Wreaths Across America, a national nonprofit committed to remembering United States veterans during the holiday season, reaches all corners of the country. This includes Stillwater. The organization began in December of 1992 with a wreath maker named Morrill Worcester.
That winter, Worcester had about 5,000 left over wreaths and he decided to take them to Arlington National Cemetery in Washington D.C. and lay them on the graves of fallen soldiers. Today, a quarter of a million wreaths will be taken there to honor every veteran.
The Worcester family, with help from residents in Maine, continue to make wreaths to honor veterans in over 2,500 cemeteries worldwide.
On December 3, 2020, the senate passed a bill that officially recognized Wreaths Across America Day on December 19th.
In Stillwater, this is the fourth year that Wreaths Across America will be hosted at Fairlawn Cemetery. Lou Watkins heads up this project in the Stillwater community. She is very passionate about the mission behind Wreaths Across America.
“The mission of WAA is to remember, honor, and teach, and I love and respect that very much,” Lou said.
The mission means remember fallen U.S. veterans, honor those who serve, and teach about the value of freedom.
There are nearly 1,450 veterans who have been buried at Fairlawn Cemetery since 1886.
“We have committed to purchase a wreath for the grave of every veteran at Fairlawn,” Lou said.
The wreaths that are used are made in Maine from live evergreens and cost $15 each. According to Lou, normally, money would be raised all year to purchase the wreaths, but this year only one fundraiser was held, and the rest of the wreaths were ordered on trust that it would work out.
“Our faithful sponsors and wreath-layers responded, and we think we will have almost enough money to cover the cost,” Lou said.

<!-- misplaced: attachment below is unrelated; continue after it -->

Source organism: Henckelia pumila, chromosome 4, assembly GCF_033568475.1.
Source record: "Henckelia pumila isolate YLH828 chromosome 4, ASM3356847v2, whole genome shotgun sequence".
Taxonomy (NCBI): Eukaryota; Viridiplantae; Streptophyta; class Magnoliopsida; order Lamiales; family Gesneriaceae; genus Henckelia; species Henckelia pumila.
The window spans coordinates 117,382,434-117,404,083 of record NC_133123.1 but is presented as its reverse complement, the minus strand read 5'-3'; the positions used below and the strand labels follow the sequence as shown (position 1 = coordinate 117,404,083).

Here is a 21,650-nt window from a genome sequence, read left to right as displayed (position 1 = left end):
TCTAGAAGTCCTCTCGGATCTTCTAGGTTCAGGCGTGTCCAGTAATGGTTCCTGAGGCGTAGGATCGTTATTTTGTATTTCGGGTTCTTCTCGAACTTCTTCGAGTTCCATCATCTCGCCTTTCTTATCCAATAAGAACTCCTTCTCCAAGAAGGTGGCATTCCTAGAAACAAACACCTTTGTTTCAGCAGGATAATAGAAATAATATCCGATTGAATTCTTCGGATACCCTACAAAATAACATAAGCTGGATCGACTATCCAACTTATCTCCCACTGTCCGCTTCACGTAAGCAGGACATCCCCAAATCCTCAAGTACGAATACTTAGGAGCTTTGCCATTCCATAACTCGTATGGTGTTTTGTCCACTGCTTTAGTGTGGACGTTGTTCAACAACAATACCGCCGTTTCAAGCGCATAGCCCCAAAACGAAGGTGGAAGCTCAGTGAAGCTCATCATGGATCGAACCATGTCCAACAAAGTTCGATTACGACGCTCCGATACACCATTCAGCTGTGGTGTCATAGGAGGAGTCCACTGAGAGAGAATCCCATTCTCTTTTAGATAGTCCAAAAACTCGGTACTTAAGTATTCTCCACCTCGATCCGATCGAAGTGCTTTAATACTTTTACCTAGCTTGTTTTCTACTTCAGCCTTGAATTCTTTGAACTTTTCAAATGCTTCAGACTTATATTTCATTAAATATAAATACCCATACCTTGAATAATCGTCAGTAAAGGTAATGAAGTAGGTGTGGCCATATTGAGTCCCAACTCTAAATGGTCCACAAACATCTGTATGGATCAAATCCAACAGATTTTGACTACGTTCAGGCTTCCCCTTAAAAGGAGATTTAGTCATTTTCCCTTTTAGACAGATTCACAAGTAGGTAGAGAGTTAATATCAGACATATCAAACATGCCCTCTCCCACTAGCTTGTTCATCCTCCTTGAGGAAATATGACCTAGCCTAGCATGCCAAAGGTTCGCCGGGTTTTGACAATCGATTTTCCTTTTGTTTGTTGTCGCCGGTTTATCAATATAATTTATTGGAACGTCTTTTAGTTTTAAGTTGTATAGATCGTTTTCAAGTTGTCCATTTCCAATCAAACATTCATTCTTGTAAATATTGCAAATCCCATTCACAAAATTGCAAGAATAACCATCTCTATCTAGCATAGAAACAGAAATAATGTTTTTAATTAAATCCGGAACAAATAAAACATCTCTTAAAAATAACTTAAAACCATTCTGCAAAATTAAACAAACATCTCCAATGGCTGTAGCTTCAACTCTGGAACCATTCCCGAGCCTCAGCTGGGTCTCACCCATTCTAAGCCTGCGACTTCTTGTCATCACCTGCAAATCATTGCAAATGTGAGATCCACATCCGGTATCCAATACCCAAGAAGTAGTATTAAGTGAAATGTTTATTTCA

Due to COVID-19 and today’s circumstances however, this year’s memorial will look a little different from usual. The Remembrance Service has been cancelled. Normally this service coincides with the service taking place at Arlington National Cemetery. There is music, the presentation of the wreaths, singing, lunch, and fellowship.
This year, a few masked and socially distanced volunteers will go to each veteran’s grave, present a wreath, and audibly thank them for their service.
“We respect this horrid COVID virus and will honor our veterans at Fairlawn while not endangering our volunteers. BUT there are no words that adequately express how eager we are to return to our format of earlier years!” Lou said.
Nationwide, the celebration also had to make changes for the health and safety of the country. Customarily there is a weeklong, miles-long parade of tractor trailers, vehicles carrying veterans, law enforcement, and motorcycle riders, leading the wreaths to Arlington for placement.
This year, the journey will include only one tractor trailer load of wreaths, 11 vehicles carrying veterans, and nine police cruisers. This year’s escort will also be streamed virtually so that families across the nation can join in.
No matter the circumstances that COVID-19 brings, it is important for Lou and advocates across the nation to honor the sacrifices of all veterans so that they are not forgotten.